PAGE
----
Gayle Skidmore

New Album The Golden West

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"The week before my wedding I was still finishing vocals for the album, which was pretty insane," says Amsterdam-by-way-of-San Diego singer-songwriter Gayle Skidmore, discussing her latest full-length. The Golden West, her twentieth independent release, is her third to feature an adult coloring book with the album, each picture depicting a different song.

A difficult record for Skidmore to make, The Golden West took its toll on her, though it eventually became a very cathartic experience. It allowed her to purge some of her past ghosts and let go of a lot of stuff she was still holding on to. Throughout the ten-track collection, The Golden West details Skidmore's personal journey to leave the past where it belongs, a journey that took much longer than planned.

 

What was originally to be an E.P. quickly turned into a full-length in 2015, following Skidmore's extensive touring across the U.S. Then a difference of opinions with the producer almost put the record in jeopardy.

"During 2015, I toured extensively, ending my last tour of the year in Eugene, Oregon," says Skidmore. "There I began an intense time of recording, fundraising, and gigging on the weekends. James Book of Ninkasi Brewing invited me up to record in Ninkasi Studios. We had initially planned to do an E.P. but we got a little ambitious and ended up recording ten songs.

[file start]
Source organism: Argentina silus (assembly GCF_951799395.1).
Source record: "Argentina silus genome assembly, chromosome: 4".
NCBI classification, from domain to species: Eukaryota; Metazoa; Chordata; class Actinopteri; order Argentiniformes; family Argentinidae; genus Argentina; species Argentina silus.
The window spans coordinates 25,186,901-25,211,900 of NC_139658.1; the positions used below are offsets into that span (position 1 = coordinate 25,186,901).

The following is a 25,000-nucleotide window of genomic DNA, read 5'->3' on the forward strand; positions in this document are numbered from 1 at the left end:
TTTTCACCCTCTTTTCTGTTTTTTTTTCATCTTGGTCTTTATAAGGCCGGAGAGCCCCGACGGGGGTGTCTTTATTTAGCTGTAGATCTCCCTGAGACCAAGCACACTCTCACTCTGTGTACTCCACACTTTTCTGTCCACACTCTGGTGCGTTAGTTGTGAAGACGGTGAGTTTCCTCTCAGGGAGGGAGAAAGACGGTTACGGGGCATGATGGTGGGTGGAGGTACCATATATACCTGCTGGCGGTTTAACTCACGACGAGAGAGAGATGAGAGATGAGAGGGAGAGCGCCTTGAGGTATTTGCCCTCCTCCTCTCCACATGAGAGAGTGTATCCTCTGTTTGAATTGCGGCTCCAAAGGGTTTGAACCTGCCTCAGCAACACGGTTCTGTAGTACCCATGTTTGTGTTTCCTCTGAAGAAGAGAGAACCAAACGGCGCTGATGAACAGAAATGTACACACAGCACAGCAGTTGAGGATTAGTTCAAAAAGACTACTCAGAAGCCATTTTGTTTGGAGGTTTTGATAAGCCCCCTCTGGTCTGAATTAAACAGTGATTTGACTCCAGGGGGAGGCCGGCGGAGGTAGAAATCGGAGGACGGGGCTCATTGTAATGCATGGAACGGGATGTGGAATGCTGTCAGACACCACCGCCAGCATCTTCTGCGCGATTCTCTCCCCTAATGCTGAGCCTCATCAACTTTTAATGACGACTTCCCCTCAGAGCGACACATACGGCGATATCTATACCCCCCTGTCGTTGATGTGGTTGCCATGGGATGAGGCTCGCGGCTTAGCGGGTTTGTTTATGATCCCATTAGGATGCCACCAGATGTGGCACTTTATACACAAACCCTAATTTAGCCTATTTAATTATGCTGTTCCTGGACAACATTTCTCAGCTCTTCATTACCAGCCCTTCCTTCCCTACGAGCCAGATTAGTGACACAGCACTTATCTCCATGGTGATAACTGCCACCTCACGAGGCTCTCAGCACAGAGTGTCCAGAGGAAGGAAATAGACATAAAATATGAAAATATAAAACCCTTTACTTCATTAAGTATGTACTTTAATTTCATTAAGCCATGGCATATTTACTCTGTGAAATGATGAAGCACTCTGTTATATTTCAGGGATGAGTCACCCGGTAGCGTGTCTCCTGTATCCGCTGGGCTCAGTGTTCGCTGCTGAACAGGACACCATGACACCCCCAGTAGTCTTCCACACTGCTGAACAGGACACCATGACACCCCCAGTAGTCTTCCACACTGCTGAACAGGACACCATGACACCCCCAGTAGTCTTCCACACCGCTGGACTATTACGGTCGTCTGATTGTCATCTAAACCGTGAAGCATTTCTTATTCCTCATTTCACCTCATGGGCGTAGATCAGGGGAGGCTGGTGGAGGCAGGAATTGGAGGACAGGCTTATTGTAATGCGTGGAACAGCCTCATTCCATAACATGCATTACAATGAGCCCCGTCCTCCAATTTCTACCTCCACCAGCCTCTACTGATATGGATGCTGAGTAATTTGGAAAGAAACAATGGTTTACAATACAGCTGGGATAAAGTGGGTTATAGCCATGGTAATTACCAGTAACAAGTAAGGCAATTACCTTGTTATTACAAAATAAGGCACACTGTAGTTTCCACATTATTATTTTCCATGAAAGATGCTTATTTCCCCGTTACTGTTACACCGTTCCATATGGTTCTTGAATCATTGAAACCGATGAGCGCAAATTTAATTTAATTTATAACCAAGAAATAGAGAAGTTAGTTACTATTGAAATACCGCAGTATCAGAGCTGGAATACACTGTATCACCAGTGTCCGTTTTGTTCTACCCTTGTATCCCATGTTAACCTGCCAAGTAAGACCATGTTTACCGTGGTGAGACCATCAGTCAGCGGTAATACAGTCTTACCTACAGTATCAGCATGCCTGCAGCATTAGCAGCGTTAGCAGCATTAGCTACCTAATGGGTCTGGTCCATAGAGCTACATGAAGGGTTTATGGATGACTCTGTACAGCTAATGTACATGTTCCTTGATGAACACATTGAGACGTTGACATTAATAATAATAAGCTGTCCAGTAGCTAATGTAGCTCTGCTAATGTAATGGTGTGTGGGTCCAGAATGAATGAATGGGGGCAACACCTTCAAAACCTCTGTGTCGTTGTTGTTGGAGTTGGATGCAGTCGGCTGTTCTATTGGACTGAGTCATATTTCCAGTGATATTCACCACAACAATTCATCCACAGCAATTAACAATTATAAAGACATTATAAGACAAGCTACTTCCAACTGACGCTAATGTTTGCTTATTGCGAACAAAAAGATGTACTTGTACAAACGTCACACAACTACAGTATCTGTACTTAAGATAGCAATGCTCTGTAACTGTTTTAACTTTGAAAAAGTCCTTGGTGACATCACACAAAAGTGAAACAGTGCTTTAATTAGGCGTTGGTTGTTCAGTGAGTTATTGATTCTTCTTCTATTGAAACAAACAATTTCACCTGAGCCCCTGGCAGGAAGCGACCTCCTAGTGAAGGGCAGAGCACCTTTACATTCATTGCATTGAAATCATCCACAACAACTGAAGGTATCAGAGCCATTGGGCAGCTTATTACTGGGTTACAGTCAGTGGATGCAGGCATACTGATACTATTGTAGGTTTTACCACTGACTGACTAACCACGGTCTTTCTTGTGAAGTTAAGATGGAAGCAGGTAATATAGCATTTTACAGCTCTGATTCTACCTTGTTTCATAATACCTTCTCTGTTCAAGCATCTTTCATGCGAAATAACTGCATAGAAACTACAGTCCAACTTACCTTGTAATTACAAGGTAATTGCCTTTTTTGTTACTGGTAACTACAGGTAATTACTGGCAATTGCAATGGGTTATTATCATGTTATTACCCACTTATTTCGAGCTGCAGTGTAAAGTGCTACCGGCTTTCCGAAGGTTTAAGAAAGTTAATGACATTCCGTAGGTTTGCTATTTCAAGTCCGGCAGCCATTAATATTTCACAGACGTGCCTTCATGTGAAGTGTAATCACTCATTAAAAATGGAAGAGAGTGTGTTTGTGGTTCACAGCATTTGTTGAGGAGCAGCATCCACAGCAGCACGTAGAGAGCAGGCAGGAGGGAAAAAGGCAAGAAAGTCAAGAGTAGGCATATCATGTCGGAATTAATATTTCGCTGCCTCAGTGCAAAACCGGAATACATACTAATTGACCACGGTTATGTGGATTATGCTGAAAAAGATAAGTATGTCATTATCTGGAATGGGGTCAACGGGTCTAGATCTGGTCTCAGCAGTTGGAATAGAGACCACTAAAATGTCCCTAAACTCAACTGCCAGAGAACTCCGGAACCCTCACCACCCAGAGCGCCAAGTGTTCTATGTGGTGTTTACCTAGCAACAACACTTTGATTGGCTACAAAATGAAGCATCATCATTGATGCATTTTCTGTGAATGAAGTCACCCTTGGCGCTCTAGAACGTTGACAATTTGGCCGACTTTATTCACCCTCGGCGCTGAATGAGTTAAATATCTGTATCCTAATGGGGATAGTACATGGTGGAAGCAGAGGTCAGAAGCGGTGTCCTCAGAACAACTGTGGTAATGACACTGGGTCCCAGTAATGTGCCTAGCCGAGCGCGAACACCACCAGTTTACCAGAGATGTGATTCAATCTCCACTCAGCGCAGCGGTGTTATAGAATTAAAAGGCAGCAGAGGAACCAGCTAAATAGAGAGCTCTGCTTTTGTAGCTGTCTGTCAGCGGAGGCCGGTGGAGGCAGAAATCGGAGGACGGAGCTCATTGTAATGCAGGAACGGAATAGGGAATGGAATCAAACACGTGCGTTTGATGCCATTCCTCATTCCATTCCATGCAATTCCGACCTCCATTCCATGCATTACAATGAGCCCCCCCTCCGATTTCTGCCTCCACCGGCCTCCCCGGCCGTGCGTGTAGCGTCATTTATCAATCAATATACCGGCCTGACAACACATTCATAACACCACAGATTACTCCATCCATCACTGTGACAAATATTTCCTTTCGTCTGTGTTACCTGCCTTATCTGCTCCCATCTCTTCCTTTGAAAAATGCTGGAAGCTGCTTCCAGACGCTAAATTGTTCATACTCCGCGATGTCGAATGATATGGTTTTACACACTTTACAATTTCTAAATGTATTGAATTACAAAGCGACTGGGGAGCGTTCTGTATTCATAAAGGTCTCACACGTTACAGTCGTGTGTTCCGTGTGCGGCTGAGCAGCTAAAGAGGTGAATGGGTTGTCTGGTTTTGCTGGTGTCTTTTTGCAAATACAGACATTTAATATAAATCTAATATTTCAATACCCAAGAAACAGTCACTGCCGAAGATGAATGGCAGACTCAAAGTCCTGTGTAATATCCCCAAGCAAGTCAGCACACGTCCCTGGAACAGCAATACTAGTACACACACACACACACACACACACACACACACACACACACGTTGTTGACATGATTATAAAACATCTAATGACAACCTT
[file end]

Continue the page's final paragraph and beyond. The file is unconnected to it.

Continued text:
"James and I had a great time tracking the record and therefore ended up starting a bigger project than we could finish in the original time allotted. We ran out of time to finish the album in Oregon and made plans to track some more of the record out at [Dave Catching from Eagles of Death Metal's studio] Rancho De La Luna in Joshua Tree, California. Our Desert Sessions sparked a lot of creativity. Dave was a gracious host and even jumped in on the last song."

"James Book and I had a great synergy in the studio and a great start to the record in Eugene and Joshua Tree. However, when I got home with the tracks, I realized there was still a lot more I wanted to do," she admits. "I brought the album to another producer in San Diego but we had some artistic differences and parted ways," which put the future of the record into question.